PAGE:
- Is the branding, theme, or topic consistent with your company branding?
Whether you choose from ready-made ones or build your own, you'll want to set the template's theme up with your own company fonts and theme colors. You can learn more about PowerPoint themes here.
For additional template tips (and common mistakes to avoid) see our guide here.
Here are a few of the default Microsoft PowerPoint templates we like:
And here are a few really great professional PowerPoint template options from sites that we trust:
Where to download PowerPoint templates online
If you’re not creating your own templates or using the ready-made Office templates, you can always consider downloading some from the web.
When you download a template, make sure it’s in the .potx file format. If it is not a .potx file format, then it's not really a template. It's just similar looking slides.
There are a number of places where you can find and download templates online. Most of them are paid, but there are a few decent websites that offer free PowerPoint templates.
To read more about some of our favorite templates you can find online, read about them here.
How to customize your template
If you use a ready-made PowerPoint template, there is a chance that it won’t be 100% exactly what you need. That means that even if you buy one, you'll still need to customize it.
To customize your template, you’ll want to start by adjusting the theme, including the colors and fonts. You can change those easily under the Design tab and Variants.
If you want to create your own custom colors and font combinations (rather than choosing from the pre-built ones) you can learn about creating your own custom PowerPoint theme here.
Next, you’ll want to go into the Slide Master and make changes first to the Parent Layout, so that they reflect in all of the Child Layouts.
And once those are formatted, you’ll want to make sure you look at the Handout Master and the Notes Master too.
Customizing your template the right way is a lot trickier than it seems, and essentially requires the same amount of effort to build one.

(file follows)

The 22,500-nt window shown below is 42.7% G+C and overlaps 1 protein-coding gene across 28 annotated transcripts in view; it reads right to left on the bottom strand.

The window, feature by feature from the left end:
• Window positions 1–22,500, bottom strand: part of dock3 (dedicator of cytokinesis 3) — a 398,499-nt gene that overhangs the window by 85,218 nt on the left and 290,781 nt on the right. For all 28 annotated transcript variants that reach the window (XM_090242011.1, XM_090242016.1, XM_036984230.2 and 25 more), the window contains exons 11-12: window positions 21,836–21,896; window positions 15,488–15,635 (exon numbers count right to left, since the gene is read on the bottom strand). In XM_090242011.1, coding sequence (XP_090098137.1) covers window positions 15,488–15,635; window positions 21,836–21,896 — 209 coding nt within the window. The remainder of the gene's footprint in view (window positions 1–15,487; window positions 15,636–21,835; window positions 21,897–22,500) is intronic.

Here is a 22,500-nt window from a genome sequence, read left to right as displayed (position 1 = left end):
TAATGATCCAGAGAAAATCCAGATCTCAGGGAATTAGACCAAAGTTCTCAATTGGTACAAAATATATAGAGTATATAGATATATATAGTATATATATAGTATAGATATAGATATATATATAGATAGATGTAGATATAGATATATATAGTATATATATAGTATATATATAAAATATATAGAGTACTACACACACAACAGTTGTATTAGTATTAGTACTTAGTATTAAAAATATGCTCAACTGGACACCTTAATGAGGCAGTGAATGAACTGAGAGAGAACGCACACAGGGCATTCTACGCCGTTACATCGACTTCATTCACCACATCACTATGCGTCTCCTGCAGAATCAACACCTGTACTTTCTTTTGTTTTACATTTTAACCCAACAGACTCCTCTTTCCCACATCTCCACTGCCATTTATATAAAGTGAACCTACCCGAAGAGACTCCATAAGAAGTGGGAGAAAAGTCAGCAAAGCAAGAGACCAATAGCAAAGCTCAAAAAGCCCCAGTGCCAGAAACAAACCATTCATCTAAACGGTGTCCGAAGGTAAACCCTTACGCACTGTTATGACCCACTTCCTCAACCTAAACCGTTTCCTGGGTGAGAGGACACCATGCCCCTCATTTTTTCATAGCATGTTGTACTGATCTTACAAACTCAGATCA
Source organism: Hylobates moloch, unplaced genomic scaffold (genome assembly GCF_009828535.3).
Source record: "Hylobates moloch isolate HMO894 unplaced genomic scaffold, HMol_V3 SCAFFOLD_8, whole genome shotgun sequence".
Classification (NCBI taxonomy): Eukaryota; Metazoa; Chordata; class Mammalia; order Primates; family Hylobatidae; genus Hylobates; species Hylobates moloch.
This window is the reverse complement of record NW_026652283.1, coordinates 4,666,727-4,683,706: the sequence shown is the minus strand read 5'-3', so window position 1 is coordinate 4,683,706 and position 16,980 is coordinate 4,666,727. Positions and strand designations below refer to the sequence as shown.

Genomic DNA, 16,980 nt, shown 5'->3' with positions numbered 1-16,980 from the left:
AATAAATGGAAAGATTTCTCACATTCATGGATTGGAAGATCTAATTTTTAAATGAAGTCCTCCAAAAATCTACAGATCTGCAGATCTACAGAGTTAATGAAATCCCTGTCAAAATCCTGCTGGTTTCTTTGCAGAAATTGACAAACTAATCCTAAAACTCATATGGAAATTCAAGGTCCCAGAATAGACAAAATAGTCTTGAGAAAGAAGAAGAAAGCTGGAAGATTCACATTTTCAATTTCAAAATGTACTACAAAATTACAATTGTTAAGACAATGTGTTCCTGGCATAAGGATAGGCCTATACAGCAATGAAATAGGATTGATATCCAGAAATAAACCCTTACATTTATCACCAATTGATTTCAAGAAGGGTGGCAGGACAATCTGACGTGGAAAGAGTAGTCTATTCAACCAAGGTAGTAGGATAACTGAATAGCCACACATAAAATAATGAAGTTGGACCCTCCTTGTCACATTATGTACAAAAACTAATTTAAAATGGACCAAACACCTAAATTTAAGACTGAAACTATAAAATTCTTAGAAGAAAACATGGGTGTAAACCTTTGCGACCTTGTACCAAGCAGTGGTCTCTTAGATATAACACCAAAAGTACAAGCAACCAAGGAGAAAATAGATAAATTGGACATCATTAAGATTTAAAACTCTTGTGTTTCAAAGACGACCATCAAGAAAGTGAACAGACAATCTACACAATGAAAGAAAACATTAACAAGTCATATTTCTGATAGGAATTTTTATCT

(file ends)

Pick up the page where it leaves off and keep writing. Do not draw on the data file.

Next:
So make sure that you’re careful as just one or two mistakes can ruin your template for good.
Practical tips for your templates
Whether you use a default Microsoft template, or buy one online, there are a few not so intuitive things you'll want to nail down.
This is especially true if you get a template from a third party site as most of them are not real templates. That's why it's important to know what you’re looking for before you buy one.
Once you know what you are looking for, you can then download and work with the free templates you find online, or build your own from scratch (details here if you need help).
Keep in mind that when building your own custom template, not only is there a recommended order for building it, but there are also critical steps to take when sharing your template with others.
Make sure you don’t skip these steps and end up shooting yourself in the foot.
Common template problems and how to fix them
Now once you’ve got your template, you may find that it’s behaving strangely or that some things in your PowerPoint template aren’t working like they should.
There are a few key tricks to solving nagging issues that inevitably come up when working with templates in PowerPoint.
A few of these tricks include making your default titles All Caps, and understanding why you should not delete the default layouts from your slide master (click here to learn more).
Another thing to note about working with templates, is that they are often confused with the PowerPoint themes and PowerPoint slide masters.
These three elements of a presentation are connected, they are all different and were designed with slightly different purposes in mind.
PowerPoint themes (the Normal View)
A PowerPoint template is simply a set of guidelines for the design of your slides. Basically, where text, charts, and images should go on each slide.
On top of that, a properly built template includes a properly set up Slide Master and a PowerPoint theme (they are not one in the same thing).
Simply understanding this will put you light years ahead of most PowerPoint users.
To learn more about our training courses and other PowerPoint resources, visit us here.